At the heart of the issue though was one issue that has consistently dogged Rafael Benitez in the last couple of years and that is stubbornness.  Being stubborn is human nature, I can understand that.  There is a sense of insecurity that everyone has from time to time but when you're in the public spotlight, surely there has to be a time when you need to suck up your pride and understand that things have to change.

However, like Rafael Benitez, we've seen too many examples lately of people, companies and governments just been too damn stubborn.  Whether it be policies related to the "War on Terror" which have at times gone woefully wrong, the handling of the economic crisis whether in the US or even in this region or the outrage that the current WikiLeaks scandal is causing, there is a sense of stubbornness that seems to be underlying in the policies that dictate what's happening.

All too often, we tend to forget that the best way to move forward is to accept the situation at hand.  There are some things we can influence and control but there are many things we can't.  Accepting the situation the way it is, then moving forward has always proved to be the more successful route forward.  The refusal to accept a situation or scenario then leads us as mankind to want to make everyone else around us perceive the situation differently and this is where the problem starts.

The moment you start  trying to influence everyone else's thinking into what everyone knows is obviously the wrong route down, you start to lose support of those who you really need backing you.  To quote an example of this from Rafa Benitez's time at Liverpool, you saw his unwillingness to accept the fact that he never managed to actually manage the situation with Xabi Alonso when he tried to sell him a few seasons ago or to admit he had failed to effectively replace Alonso when he did eventually leave Liverpool.  The list of Rafa's gaffe's can go one for pages (remember the whole Harry Kewell signing and then leaving in six months for a huge loss!).  Had Rafael Benitez only accepted the pickle he was in, he would've probably been much more successful as a Liverpool manager.  Instead he went on to destroy any sense of team spirit or unity that existed, much like he was doing at Inter Milan.  Liverpool were lucky enough to have strong characters like Steven Gerrard, Pepe Reina and Jaime Carragher to carry over the situation, else who knows where Liverpool may have ended up.

The next time you get yourself into a jam, take a deep breath, take stock of the situation, accept it and I'm pretty sure you'll find yourself better off.  Try it and hopefully it works for you, the way it does for me.

Saturday, 18 December 2010

Will our kids one day turn around and ask us "What's a newspaper?"

Typing this Blog entry, I know I'm making myself feel old by asking this question.  My kids will probably still know what a newspaper is knowing that I'm a keen fan of the printed newspapers that come to my doorstep every morning but it's a thought that troubles me somewhat.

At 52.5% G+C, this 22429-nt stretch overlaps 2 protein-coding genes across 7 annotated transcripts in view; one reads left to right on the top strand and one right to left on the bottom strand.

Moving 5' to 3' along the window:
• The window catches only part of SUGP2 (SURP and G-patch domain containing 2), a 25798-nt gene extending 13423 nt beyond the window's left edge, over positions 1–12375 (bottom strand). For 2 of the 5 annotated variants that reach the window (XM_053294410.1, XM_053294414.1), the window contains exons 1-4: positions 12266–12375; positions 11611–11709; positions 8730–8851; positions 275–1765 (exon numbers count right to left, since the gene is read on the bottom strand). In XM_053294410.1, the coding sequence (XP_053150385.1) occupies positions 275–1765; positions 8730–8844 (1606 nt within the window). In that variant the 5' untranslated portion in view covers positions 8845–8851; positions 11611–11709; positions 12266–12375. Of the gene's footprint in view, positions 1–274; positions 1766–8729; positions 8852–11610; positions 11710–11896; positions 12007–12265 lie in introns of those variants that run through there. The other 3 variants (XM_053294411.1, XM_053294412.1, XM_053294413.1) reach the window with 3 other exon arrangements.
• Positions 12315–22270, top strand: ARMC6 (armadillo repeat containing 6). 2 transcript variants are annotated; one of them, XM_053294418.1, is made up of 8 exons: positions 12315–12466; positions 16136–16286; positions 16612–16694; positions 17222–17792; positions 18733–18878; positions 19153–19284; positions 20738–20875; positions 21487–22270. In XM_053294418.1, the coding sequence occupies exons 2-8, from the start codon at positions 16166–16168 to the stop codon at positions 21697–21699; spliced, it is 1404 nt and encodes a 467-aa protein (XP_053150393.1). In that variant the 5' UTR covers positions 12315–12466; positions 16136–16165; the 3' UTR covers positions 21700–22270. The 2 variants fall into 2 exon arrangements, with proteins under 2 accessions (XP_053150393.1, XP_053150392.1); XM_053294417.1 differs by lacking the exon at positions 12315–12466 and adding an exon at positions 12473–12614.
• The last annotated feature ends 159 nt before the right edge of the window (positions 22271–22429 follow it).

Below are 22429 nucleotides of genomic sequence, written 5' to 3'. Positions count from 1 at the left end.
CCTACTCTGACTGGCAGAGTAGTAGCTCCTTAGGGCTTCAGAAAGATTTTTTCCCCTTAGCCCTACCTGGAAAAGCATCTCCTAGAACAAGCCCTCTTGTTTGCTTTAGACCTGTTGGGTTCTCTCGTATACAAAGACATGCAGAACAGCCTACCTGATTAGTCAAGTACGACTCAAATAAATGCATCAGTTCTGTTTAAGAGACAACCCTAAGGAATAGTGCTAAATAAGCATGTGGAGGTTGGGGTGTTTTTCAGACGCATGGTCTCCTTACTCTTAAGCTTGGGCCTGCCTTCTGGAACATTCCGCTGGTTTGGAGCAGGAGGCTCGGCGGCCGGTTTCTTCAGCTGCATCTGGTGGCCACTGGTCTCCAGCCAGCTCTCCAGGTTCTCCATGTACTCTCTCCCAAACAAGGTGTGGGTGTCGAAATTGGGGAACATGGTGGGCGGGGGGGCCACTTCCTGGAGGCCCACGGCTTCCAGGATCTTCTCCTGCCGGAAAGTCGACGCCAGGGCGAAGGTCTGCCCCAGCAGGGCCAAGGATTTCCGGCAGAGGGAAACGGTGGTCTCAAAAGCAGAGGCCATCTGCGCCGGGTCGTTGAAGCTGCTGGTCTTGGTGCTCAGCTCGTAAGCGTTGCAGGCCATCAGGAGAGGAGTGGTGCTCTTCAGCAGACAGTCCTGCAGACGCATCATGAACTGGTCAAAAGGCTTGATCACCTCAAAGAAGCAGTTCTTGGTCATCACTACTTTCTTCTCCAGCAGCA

Having already had to explain to my older daughter what the audio cassette slot in an old stereo she had come across was for, I know the time will come when she will be wondering if I'm still senile as I start talking about the days I used a 5-1/4 inch floppy disk or when I used to go to a music store to buy a CD (as opposed to downloading or streaming it online).

While there is no shortage of information online and I probably get most of my most immediate news updates online via Twitter, Facebook or e-newsletters that I subscribe to, I still find a satisfaction in reading my newspaper in the print edition that I get every morning.  There has been a lot of talk about the death of newspapers in many parts of the world and renowned publications like the Boston Globe or locally the likes of Emirates Business 24/7 have had their share of trouble in recent years but it makes you wonder if newspaper publishers have actually realized we still want our newspapers but instead of focusing on trying to give us "news," they should probably focus on giving us more depth than they would otherwise provide by talking about the bigger picture instead of the just the news angle that we most likely got through other sources online.

While most journalists probably get a thrill over splashing out their headline, newspapers today have become more than headlines.  The glitzy headlines are for the online publications.  Newspapers for me are about the content.   A well-written, detailed story that actually digs into the guts and glory means a lot more for me.  Given the fact that when you read a story online, whether it be on your laptop, tablet or smartphone, you're most likely to be in an environment where you're more distracted, you find reading off a newspaper is a much more focused exercise.  It actually gets you concentrating on matters on hand. You often see the same when you read a document on your computer screen or if you print it out, you start to see things in the printed document that you missed when reading it off your screen.

I may be old-fashioned, but I do hope newspapers will be around and that most publishers learn to re-invent themselves and evolve with the times.  Most newspapers will have to  understand the different content distribution models that exist and hopefully somewhere in the mix, the conventional newspaper will still live on.